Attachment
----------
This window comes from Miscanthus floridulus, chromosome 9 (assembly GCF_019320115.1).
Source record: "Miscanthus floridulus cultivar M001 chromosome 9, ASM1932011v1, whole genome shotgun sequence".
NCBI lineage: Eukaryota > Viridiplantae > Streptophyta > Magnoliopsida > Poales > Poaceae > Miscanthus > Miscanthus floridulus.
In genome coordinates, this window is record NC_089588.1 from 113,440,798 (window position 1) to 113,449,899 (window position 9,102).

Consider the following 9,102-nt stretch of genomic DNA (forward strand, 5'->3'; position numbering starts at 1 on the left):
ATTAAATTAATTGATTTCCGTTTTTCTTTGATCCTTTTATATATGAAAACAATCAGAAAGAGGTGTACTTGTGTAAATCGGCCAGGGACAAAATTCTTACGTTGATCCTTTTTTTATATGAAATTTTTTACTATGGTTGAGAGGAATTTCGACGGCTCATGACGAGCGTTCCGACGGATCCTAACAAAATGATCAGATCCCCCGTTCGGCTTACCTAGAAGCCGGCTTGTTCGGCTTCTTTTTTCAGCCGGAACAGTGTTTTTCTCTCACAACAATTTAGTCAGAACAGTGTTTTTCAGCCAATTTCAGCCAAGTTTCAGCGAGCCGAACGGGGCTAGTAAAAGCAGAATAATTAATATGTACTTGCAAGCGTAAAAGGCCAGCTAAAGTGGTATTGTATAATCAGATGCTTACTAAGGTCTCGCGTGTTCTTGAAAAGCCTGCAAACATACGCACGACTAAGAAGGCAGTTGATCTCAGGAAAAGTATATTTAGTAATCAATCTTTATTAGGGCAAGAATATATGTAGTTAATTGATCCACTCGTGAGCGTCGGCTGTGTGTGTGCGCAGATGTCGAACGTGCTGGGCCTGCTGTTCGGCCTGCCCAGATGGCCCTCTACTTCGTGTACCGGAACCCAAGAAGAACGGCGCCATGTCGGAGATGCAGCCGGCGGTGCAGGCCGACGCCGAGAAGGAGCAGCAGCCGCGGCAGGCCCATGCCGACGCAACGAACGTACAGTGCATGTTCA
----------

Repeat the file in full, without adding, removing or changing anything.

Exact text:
This window comes from Miscanthus floridulus, chromosome 9 (assembly GCF_019320115.1).
Source record: "Miscanthus floridulus cultivar M001 chromosome 9, ASM1932011v1, whole genome shotgun sequence".
NCBI lineage: Eukaryota > Viridiplantae > Streptophyta > Magnoliopsida > Poales > Poaceae > Miscanthus > Miscanthus floridulus.
In genome coordinates, this window is record NC_089588.1 from 113,440,798 (window position 1) to 113,449,899 (window position 9,102).

Consider the following 9,102-nt stretch of genomic DNA (forward strand, 5'->3'; position numbering starts at 1 on the left):
ATTAAATTAATTGATTTCCGTTTTTCTTTGATCCTTTTATATATGAAAACAATCAGAAAGAGGTGTACTTGTGTAAATCGGCCAGGGACAAAATTCTTACGTTGATCCTTTTTTTATATGAAATTTTTTACTATGGTTGAGAGGAATTTCGACGGCTCATGACGAGCGTTCCGACGGATCCTAACAAAATGATCAGATCCCCCGTTCGGCTTACCTAGAAGCCGGCTTGTTCGGCTTCTTTTTTCAGCCGGAACAGTGTTTTTCTCTCACAACAATTTAGTCAGAACAGTGTTTTTCAGCCAATTTCAGCCAAGTTTCAGCGAGCCGAACGGGGCTAGTAAAAGCAGAATAATTAATATGTACTTGCAAGCGTAAAAGGCCAGCTAAAGTGGTATTGTATAATCAGATGCTTACTAAGGTCTCGCGTGTTCTTGAAAAGCCTGCAAACATACGCACGACTAAGAAGGCAGTTGATCTCAGGAAAAGTATATTTAGTAATCAATCTTTATTAGGGCAAGAATATATGTAGTTAATTGATCCACTCGTGAGCGTCGGCTGTGTGTGTGCGCAGATGTCGAACGTGCTGGGCCTGCTGTTCGGCCTGCCCAGATGGCCCTCTACTTCGTGTACCGGAACCCAAGAAGAACGGCGCCATGTCGGAGATGCAGCCGGCGGTGCAGGCCGACGCCGAGAAGGAGCAGCAGCCGCGGCAGGCCCATGCCGACGCAACGAACGTACAGTGCATGTTCA